From the New West Politics site we have the following wonderful news.
With a 27 to 23 vote, Montana State senators on Tuesday approved a bill that would abolish capital punishment. Montana is one of 36 states that currently has the death penalty and bill sponsor, Democrat Dave Wanzenried of Missoula, hopes that will change. His bill would replace the death penalty with life in prison without the possibility of parole.For me that's a little too close for comfort. The bill, sponsored by the Democrats and opposed by the Republicans, must pass another vote before heading to the House.
As reasons, Wanzenried cited the facts that keeping someone on death row is costly and cumbersome, with appeals of the sentence wearing on a victim’s family. Why is it that no one seems to talk about the inherent contradiction in killing someone for killing someone? If the first act is wrong, how can it be addressed by the same kind of wrong? Is this too philosophical to sell to people?
Diann Rust-Tierney, Executive Director of the NACDP (National Coalition to Abolish the Death Penalty) posted a statement on Google News yesterday.
In her statement, Ms. Rust-Tierney mentions the oppressive costs as well as the awful prospect of executing an innocent person. She mentioned the stress caused on the victim's family, as did the Montana Senator. They both mentioned that with a life sentence without the possibility of parole, you have an immediate conclusion, or at least as soon as a trial can be undertaken, whereas with the death penalty you have nearly interminable appeals and decades of waiting for the final result.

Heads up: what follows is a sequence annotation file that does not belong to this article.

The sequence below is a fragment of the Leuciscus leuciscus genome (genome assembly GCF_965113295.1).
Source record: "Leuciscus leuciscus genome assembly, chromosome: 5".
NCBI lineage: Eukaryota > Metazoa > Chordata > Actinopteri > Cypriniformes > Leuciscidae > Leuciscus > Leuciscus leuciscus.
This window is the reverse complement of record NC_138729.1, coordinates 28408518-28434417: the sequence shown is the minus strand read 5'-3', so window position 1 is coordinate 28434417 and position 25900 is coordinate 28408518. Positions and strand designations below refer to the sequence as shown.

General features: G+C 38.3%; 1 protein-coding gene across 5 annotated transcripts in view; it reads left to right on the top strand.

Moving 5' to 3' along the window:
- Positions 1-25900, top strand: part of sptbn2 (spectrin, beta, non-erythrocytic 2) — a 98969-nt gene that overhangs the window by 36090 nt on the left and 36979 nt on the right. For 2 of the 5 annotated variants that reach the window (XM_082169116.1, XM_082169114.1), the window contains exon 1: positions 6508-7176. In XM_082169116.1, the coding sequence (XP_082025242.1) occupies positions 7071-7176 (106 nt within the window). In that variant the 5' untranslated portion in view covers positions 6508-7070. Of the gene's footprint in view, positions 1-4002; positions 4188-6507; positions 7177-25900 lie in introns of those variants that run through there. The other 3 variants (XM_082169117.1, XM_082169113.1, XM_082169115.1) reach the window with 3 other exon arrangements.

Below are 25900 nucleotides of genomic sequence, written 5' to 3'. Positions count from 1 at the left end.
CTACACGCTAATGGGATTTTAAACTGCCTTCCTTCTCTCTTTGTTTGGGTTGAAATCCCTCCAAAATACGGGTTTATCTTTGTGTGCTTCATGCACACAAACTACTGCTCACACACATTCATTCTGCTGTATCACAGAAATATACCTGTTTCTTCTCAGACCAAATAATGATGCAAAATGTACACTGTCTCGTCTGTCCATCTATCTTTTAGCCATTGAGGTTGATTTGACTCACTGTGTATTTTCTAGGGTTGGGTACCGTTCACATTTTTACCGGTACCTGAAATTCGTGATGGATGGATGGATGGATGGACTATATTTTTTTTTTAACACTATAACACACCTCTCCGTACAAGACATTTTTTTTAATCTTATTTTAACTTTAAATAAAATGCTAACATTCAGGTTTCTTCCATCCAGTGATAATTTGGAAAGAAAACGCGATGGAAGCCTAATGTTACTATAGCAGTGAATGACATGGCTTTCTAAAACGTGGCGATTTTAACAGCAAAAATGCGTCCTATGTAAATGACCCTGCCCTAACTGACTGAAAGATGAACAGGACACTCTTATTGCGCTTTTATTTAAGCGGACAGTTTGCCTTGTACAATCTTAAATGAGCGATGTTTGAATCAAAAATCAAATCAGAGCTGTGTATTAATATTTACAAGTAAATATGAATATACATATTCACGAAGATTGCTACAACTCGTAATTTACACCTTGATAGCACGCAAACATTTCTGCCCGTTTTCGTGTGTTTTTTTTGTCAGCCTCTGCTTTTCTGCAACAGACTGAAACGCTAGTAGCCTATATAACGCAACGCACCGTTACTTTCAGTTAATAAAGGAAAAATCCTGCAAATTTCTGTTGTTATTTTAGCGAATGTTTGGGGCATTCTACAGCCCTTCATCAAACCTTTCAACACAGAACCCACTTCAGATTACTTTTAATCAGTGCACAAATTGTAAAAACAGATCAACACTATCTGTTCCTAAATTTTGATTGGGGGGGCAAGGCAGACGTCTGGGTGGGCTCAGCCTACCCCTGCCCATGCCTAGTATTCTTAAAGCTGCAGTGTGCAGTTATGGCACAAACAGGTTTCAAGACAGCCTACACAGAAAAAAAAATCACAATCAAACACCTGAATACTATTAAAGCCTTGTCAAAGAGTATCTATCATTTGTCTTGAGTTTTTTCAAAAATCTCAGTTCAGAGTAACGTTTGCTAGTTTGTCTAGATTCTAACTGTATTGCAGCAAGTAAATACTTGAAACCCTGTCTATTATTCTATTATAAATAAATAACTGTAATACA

I hadn't thought of that as a benefit. Do you think that would work? I don't. Aren't the surviving family members usually interested in vengeance, or as they often describe it, "justice?" A life sentence just wouldn't do it for them, regardless of how quickly it's delivered. The sad irony is that I don't believe the execution gives them satisfaction either.
Missing in the comments of Diann Rust-Tierney, in my opinion, is that elusive idea of the death penalty just being wrong, morally and ethically.
Someone who gets it exactly right is Aundre Herron. The following text accompanies the video on Youtube.
The California Commission on the Fair Administration held its first of three public hearings on California's broken death penalty on January 10, 2008. Representatives from California Crime Victims for Alternatives to the Death Penalty spoke at the hearing, including former prosecutor Aundre Herron. In this video, Herron describes her initial reactions to her brother's brutal murder, as well as why the death penalty does not help victims. To learn more about Aundre's story, and the stories of other victim survivors, visit: www.californiacrimevictims.org
What's your opinion? Is there something to that idea of giving the family members quicker results by abolishing the Death Penalty and finalizing the whole awful business with a speedy trial and a life sentence? Would that be less traumatic and stressful for them?
What about the cost? Often people say keeping someone in prison is too expensive, we should just execute them. But with our "broken" system, it actually costs more to bring a murderer to the point of execution. What do you think about that? Should we just fix the system to make it more expetitious and more cost-effective?
Or should be abolish the Death Penalty?